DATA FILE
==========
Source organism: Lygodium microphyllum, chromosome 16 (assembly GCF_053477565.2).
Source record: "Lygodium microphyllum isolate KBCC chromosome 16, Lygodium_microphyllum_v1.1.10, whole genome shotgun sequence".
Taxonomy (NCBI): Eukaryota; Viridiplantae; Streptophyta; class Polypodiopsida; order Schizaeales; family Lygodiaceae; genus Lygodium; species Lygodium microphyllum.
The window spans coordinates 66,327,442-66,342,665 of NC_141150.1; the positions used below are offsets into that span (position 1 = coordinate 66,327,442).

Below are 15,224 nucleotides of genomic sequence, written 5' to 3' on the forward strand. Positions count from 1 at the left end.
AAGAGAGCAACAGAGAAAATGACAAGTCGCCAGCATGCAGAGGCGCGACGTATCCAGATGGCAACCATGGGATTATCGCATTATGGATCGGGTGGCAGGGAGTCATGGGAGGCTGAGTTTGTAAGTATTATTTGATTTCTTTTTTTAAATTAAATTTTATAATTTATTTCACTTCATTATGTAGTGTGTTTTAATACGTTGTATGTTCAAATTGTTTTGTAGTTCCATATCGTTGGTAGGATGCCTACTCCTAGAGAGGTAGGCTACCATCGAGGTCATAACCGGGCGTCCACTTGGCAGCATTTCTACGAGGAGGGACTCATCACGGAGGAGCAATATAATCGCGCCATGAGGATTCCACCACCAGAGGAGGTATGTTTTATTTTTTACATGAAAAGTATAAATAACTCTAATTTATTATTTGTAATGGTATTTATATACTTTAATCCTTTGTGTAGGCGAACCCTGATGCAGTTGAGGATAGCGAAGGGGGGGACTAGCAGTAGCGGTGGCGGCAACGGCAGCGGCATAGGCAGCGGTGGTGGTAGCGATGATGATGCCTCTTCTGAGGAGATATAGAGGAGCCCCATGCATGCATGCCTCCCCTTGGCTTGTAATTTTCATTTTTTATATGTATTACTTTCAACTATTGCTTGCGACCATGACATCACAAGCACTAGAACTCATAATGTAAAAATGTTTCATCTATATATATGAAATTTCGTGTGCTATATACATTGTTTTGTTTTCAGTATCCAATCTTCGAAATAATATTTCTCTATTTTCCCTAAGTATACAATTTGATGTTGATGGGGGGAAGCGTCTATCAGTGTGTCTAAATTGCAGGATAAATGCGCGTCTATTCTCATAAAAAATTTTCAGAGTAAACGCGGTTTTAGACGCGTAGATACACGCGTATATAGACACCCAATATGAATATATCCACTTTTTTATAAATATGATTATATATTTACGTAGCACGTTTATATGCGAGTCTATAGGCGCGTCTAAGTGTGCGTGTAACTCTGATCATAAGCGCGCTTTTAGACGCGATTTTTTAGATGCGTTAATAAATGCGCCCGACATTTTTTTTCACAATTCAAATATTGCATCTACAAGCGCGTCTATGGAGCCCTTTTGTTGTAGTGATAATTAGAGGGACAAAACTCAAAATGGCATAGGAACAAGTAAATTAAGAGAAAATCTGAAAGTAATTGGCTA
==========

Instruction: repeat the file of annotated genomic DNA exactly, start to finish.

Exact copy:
Source organism: Lygodium microphyllum, chromosome 16 (assembly GCF_053477565.2).
Source record: "Lygodium microphyllum isolate KBCC chromosome 16, Lygodium_microphyllum_v1.1.10, whole genome shotgun sequence".
Taxonomy (NCBI): Eukaryota; Viridiplantae; Streptophyta; class Polypodiopsida; order Schizaeales; family Lygodiaceae; genus Lygodium; species Lygodium microphyllum.
The window spans coordinates 66,327,442-66,342,665 of NC_141150.1; the positions used below are offsets into that span (position 1 = coordinate 66,327,442).

Below are 15,224 nucleotides of genomic sequence, written 5' to 3' on the forward strand. Positions count from 1 at the left end.
AAGAGAGCAACAGAGAAAATGACAAGTCGCCAGCATGCAGAGGCGCGACGTATCCAGATGGCAACCATGGGATTATCGCATTATGGATCGGGTGGCAGGGAGTCATGGGAGGCTGAGTTTGTAAGTATTATTTGATTTCTTTTTTTAAATTAAATTTTATAATTTATTTCACTTCATTATGTAGTGTGTTTTAATACGTTGTATGTTCAAATTGTTTTGTAGTTCCATATCGTTGGTAGGATGCCTACTCCTAGAGAGGTAGGCTACCATCGAGGTCATAACCGGGCGTCCACTTGGCAGCATTTCTACGAGGAGGGACTCATCACGGAGGAGCAATATAATCGCGCCATGAGGATTCCACCACCAGAGGAGGTATGTTTTATTTTTTACATGAAAAGTATAAATAACTCTAATTTATTATTTGTAATGGTATTTATATACTTTAATCCTTTGTGTAGGCGAACCCTGATGCAGTTGAGGATAGCGAAGGGGGGGACTAGCAGTAGCGGTGGCGGCAACGGCAGCGGCATAGGCAGCGGTGGTGGTAGCGATGATGATGCCTCTTCTGAGGAGATATAGAGGAGCCCCATGCATGCATGCCTCCCCTTGGCTTGTAATTTTCATTTTTTATATGTATTACTTTCAACTATTGCTTGCGACCATGACATCACAAGCACTAGAACTCATAATGTAAAAATGTTTCATCTATATATATGAAATTTCGTGTGCTATATACATTGTTTTGTTTTCAGTATCCAATCTTCGAAATAATATTTCTCTATTTTCCCTAAGTATACAATTTGATGTTGATGGGGGGAAGCGTCTATCAGTGTGTCTAAATTGCAGGATAAATGCGCGTCTATTCTCATAAAAAATTTTCAGAGTAAACGCGGTTTTAGACGCGTAGATACACGCGTATATAGACACCCAATATGAATATATCCACTTTTTTATAAATATGATTATATATTTACGTAGCACGTTTATATGCGAGTCTATAGGCGCGTCTAAGTGTGCGTGTAACTCTGATCATAAGCGCGCTTTTAGACGCGATTTTTTAGATGCGTTAATAAATGCGCCCGACATTTTTTTTCACAATTCAAATATTGCATCTACAAGCGCGTCTATGGAGCCCTTTTGTTGTAGTGATAATTAGAGGGACAAAACTCAAAATGGCATAGGAACAAGTAAATTAAGAGAAAATCTGAAAGTAATTGGCTA